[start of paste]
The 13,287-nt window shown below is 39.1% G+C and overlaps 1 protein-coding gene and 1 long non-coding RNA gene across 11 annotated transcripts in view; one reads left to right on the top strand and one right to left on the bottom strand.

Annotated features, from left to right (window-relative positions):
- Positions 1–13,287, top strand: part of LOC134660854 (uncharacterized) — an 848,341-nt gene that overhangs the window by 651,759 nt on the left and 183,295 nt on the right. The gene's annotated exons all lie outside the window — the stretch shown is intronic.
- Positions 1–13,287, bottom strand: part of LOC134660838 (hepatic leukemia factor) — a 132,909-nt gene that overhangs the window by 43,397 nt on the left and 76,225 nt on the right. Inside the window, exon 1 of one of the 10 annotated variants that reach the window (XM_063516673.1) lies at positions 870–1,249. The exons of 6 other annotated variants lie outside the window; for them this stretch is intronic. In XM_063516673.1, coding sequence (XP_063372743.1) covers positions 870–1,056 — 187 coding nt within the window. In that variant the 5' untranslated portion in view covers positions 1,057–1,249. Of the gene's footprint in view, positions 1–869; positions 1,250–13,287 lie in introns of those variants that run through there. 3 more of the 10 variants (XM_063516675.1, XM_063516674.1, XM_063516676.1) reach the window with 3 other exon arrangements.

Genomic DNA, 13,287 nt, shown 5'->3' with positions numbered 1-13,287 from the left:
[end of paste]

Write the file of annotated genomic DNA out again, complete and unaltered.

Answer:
The 13,287-nt window shown below is 39.1% G+C and overlaps 1 protein-coding gene and 1 long non-coding RNA gene across 11 annotated transcripts in view; one reads left to right on the top strand and one right to left on the bottom strand.

Annotated features, from left to right (window-relative positions):
- Positions 1–13,287, top strand: part of LOC134660854 (uncharacterized) — an 848,341-nt gene that overhangs the window by 651,759 nt on the left and 183,295 nt on the right. The gene's annotated exons all lie outside the window — the stretch shown is intronic.
- Positions 1–13,287, bottom strand: part of LOC134660838 (hepatic leukemia factor) — a 132,909-nt gene that overhangs the window by 43,397 nt on the left and 76,225 nt on the right. Inside the window, exon 1 of one of the 10 annotated variants that reach the window (XM_063516673.1) lies at positions 870–1,249. The exons of 6 other annotated variants lie outside the window; for them this stretch is intronic. In XM_063516673.1, coding sequence (XP_063372743.1) covers positions 870–1,056 — 187 coding nt within the window. In that variant the 5' untranslated portion in view covers positions 1,057–1,249. Of the gene's footprint in view, positions 1–869; positions 1,250–13,287 lie in introns of those variants that run through there. 3 more of the 10 variants (XM_063516675.1, XM_063516674.1, XM_063516676.1) reach the window with 3 other exon arrangements.

Genomic DNA, 13,287 nt, shown 5'->3' with positions numbered 1-13,287 from the left: